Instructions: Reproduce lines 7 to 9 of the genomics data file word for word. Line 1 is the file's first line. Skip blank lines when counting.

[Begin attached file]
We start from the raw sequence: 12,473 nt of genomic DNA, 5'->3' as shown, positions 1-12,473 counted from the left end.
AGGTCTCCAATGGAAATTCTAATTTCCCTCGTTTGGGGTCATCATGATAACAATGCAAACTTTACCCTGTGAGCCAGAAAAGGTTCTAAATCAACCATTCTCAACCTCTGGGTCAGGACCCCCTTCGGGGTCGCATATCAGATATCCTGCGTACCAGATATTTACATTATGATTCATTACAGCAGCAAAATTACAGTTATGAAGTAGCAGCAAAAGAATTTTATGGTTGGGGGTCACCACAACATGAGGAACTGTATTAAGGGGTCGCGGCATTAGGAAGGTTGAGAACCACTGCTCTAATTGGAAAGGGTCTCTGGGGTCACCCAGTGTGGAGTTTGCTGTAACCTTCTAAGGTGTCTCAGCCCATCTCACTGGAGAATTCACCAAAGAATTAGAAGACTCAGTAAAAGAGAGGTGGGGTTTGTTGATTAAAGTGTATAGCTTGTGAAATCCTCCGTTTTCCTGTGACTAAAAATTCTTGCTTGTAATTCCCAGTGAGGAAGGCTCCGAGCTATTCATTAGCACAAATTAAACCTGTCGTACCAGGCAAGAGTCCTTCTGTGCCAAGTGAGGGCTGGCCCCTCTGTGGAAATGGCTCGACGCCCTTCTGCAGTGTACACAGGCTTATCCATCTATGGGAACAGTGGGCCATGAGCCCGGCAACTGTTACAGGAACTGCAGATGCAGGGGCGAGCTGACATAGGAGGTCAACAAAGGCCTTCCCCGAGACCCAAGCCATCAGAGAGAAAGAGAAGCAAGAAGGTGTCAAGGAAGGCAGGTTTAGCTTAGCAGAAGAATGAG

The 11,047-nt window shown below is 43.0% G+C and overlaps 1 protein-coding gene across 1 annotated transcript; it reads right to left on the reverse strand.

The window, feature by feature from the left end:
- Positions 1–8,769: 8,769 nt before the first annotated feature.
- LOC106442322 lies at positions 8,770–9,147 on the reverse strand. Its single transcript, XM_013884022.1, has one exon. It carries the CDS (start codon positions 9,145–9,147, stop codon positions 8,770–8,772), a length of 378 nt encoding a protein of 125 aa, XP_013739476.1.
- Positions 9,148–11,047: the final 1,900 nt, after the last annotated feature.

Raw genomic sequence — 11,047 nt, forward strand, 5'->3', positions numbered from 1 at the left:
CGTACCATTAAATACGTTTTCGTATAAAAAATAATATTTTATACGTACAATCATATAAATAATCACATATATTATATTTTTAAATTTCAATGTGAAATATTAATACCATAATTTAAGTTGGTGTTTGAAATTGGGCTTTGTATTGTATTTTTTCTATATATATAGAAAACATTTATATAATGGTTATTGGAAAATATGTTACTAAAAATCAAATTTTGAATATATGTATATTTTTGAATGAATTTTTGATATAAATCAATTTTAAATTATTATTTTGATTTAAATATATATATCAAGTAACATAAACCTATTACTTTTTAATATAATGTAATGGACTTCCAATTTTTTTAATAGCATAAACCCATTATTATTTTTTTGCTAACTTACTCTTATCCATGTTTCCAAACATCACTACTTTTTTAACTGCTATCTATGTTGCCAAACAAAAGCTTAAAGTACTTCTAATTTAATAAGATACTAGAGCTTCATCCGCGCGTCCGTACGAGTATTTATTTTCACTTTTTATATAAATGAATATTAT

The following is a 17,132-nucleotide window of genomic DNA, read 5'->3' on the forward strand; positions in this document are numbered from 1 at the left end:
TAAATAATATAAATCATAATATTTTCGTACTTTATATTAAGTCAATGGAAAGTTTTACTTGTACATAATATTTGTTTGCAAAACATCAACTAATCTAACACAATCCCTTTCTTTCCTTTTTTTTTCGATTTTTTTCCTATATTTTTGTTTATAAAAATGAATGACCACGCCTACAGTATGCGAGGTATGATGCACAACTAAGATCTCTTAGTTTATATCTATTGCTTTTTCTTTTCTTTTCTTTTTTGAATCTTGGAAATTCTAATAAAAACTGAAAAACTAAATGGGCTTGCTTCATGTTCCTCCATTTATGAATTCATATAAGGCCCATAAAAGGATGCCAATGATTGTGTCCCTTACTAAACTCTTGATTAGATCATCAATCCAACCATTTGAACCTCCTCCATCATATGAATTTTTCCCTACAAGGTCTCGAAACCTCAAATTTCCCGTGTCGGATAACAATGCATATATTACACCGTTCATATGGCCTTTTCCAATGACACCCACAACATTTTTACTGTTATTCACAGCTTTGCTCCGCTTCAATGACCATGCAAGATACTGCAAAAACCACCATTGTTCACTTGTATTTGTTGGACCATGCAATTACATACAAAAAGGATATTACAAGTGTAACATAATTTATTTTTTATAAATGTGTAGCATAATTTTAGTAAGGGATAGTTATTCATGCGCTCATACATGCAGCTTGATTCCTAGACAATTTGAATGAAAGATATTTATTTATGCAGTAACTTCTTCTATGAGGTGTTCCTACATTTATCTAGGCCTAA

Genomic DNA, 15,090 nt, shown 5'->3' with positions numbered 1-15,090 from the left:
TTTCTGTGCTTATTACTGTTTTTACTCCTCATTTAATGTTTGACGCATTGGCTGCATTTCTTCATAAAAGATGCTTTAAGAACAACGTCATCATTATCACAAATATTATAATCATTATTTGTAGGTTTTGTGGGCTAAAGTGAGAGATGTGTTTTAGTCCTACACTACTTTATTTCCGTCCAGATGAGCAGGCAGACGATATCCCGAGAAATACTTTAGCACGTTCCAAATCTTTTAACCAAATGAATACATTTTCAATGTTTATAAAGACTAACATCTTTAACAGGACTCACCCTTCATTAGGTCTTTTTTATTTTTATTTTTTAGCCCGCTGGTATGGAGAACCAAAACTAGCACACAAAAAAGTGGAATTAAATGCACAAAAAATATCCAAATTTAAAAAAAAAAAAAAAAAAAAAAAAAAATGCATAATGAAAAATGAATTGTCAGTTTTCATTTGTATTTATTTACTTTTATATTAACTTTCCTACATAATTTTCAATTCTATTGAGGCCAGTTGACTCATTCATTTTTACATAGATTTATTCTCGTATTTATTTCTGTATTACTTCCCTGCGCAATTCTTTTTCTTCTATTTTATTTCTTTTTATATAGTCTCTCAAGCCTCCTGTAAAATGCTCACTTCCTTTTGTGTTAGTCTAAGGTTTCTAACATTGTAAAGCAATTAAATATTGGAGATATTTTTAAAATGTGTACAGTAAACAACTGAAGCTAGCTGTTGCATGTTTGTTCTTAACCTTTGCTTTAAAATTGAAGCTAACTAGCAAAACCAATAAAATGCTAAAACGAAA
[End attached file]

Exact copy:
- Positions 9,148–11,047: the final 1,900 nt, after the last annotated feature.

Raw genomic sequence — 11,047 nt, forward strand, 5'->3', positions numbered from 1 at the left:
CGTACCATTAAATACGTTTTCGTATAAAAAATAATATTTTATACGTACAATCATATAAATAATCACATATATTATATTTTTAAATTTCAATGTGAAATATTAATACCATAATTTAAGTTGGTGTTTGAAATTGGGCTTTGTATTGTATTTTTTCTATATATATAGAAAACATTTATATAATGGTTATTGGAAAATATGTTACTAAAAATCAAATTTTGAATATATGTATATTTTTGAATGAATTTTTGATATAAATCAATTTTAAATTATTATTTTGATTTAAATATATATATCAAGTAACATAAACCTATTACTTTTTAATATAATGTAATGGACTTCCAATTTTTTTAATAGCATAAACCCATTATTATTTTTTTGCTAACTTACTCTTATCCATGTTTCCAAACATCACTACTTTTTTAACTGCTATCTATGTTGCCAAACAAAAGCTTAAAGTACTTCTAATTTAATAAGATACTAGAGCTTCATCCGCGCGTCCGTACGAGTATTTATTTTCACTTTTTATATAAATGAATATTAT